South Portland is adding Saturday evening bus service on Route 21 starting July 1. Krysteana Scribner / The Forecaster

SOUTH PORTLAND  The city bus service will start providing Saturday night service on one route beginning July 1.

The service’s two other routes will have time added to inbound trips to accommodate increased traffic and avoid delays. 

The bus schedule for Route 21 , which travels from Willard Square and Southern Maine Community College to downtown Portland, will have almost twice as many rides available on Saturday. The last bus from Portland will leave at 11:05 p.m., as opposed to 6:30 p.m.

Riders board a South Portland bus heading to Portland. In addition to later runs on Route 21 on Saturday nights this summer, two routes will have time added to inbound trips. Krysteana Scribner / The Forecaster

 Richard Sargent, South Portland Bus Service operations supervisor, said the change in service on Route 21 stems from a suggestion by City Councilor Katherine Lewis, who wanted residents to be able to visit Portland on weekends without having to worry about leaving early. 

“The extended hours give them time to see a movie in town, enjoy the night out, and come home later if they want to,” he said. “We’re running this until Oct. 30 in a trial period to see how often people utilize the service.”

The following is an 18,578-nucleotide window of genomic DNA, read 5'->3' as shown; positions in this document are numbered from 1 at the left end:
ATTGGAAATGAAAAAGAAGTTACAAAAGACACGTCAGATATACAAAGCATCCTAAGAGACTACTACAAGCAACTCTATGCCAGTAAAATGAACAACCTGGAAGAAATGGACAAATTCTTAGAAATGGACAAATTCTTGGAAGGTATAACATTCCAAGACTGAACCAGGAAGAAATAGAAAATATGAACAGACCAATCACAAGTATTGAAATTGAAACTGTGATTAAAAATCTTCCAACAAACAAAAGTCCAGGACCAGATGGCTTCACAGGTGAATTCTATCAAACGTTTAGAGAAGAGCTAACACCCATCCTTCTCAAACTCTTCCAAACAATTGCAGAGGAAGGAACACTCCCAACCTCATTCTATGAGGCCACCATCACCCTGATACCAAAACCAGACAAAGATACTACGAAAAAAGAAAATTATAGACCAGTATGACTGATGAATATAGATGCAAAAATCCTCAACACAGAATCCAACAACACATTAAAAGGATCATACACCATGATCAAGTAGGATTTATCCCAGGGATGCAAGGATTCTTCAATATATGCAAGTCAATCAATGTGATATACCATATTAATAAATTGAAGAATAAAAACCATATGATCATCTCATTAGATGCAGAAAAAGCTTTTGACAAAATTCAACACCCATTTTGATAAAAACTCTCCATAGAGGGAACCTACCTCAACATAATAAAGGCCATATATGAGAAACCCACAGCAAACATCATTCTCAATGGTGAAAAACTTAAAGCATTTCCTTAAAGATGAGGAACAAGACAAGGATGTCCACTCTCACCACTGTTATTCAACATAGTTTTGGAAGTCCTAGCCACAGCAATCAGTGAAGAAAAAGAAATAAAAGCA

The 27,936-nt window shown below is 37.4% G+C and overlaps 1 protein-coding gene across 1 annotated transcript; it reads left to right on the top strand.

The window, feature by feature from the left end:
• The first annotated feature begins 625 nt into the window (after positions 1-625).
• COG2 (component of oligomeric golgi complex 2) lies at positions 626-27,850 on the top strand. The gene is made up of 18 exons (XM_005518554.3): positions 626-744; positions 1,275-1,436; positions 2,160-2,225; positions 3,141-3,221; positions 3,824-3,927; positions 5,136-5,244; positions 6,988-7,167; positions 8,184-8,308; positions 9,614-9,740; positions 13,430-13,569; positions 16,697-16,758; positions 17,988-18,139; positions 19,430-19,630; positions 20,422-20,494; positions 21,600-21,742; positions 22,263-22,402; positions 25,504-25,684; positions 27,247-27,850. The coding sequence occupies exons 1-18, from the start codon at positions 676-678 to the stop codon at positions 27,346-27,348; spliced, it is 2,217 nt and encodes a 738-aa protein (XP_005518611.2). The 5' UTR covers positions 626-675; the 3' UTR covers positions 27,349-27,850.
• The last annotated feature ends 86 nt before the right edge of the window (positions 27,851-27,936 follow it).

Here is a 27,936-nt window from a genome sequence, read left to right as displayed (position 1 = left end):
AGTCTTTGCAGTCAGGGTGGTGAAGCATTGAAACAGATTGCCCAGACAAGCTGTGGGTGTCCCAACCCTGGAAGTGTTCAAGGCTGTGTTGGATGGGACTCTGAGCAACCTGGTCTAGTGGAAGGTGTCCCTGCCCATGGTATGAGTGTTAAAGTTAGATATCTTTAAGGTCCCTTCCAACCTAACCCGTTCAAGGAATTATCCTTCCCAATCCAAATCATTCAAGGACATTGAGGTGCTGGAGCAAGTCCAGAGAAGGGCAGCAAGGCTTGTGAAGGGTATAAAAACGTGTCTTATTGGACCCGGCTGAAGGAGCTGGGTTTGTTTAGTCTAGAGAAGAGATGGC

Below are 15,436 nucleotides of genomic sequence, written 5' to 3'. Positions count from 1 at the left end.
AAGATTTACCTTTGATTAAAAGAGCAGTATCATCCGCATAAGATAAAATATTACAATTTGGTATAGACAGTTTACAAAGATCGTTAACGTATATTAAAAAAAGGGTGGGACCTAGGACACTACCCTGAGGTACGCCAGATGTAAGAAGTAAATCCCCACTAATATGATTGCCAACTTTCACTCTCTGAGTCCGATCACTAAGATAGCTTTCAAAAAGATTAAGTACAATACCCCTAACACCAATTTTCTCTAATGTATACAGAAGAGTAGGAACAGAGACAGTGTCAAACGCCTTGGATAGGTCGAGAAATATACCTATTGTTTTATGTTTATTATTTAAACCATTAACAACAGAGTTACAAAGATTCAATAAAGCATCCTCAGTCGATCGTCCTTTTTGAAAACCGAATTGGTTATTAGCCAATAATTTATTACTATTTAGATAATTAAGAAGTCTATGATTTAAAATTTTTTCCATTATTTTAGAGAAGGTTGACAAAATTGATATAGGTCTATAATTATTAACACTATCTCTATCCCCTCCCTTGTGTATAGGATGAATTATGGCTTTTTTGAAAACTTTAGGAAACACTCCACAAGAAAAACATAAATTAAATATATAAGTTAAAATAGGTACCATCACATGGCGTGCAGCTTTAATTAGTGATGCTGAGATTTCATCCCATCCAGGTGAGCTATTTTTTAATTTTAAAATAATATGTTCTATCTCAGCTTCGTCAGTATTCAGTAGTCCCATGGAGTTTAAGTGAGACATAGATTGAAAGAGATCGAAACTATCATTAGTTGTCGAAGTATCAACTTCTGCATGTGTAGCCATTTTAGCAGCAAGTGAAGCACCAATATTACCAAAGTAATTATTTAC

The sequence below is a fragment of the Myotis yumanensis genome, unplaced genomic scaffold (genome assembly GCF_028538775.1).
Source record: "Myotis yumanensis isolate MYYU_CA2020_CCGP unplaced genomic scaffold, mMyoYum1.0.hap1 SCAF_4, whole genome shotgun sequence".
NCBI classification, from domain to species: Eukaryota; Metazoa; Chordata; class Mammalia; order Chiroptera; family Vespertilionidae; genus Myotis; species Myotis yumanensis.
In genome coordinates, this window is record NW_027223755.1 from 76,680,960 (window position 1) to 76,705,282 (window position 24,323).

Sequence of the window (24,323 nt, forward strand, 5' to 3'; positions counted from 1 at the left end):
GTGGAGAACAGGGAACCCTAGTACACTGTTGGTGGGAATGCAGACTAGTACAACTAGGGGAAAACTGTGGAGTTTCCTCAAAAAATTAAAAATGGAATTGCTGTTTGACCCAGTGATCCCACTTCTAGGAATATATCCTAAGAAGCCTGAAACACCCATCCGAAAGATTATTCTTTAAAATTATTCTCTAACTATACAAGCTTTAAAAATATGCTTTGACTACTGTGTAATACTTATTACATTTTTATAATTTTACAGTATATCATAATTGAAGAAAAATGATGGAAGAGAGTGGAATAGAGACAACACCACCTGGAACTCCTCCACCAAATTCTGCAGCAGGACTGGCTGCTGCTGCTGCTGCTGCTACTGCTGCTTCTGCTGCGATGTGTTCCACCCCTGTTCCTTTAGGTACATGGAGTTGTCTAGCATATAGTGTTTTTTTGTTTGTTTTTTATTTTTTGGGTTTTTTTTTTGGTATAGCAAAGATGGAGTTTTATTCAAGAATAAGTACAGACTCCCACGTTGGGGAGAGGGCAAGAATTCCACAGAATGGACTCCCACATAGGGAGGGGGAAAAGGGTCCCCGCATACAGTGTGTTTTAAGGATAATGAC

The outbound trip for Route 24A, which serves the Maine Mall via Main Street and downtown Portland, will have a slight adjustment to outbound trips. The biggest adjustments were made to inbound trips to Portland, with 10-15 minutes added to buses after 1 p.m.

Route 24B, which travels to the Maine Mall via the Community Center, will have a similar extension in hours.

“We wanted to make it easier for buses to get back into town,” Sargent said. “We added so much more time so when they leave Portland, they have more time to get to the mall, more time to do the loop around, and the driver has the ability to sit at the mall for 10 minutes if necessary, instead of having to rush back knowing they’ll be met with heavy traffic delays.” 

The bus service has also been under pressure to upgrade its bus fare technology after Greater Portland METRO announced a fare increase in February. Fares for seniors and the disabled who are unwilling or unable to get a smartcard would pay double, which would violate federal law if left unaddressed. 

Sargent said there is still a lot to be worked on before any definite changes are made. He said the Bus Service Citizens Advisory Committee, formed in March, has been working with closely with METRO. 

Arthur Handman, director of the bus service, said “we hope to work on some formalized agreement between all bus parties in Maine regarding how we’ll handle transfers and other bus matters in the future.”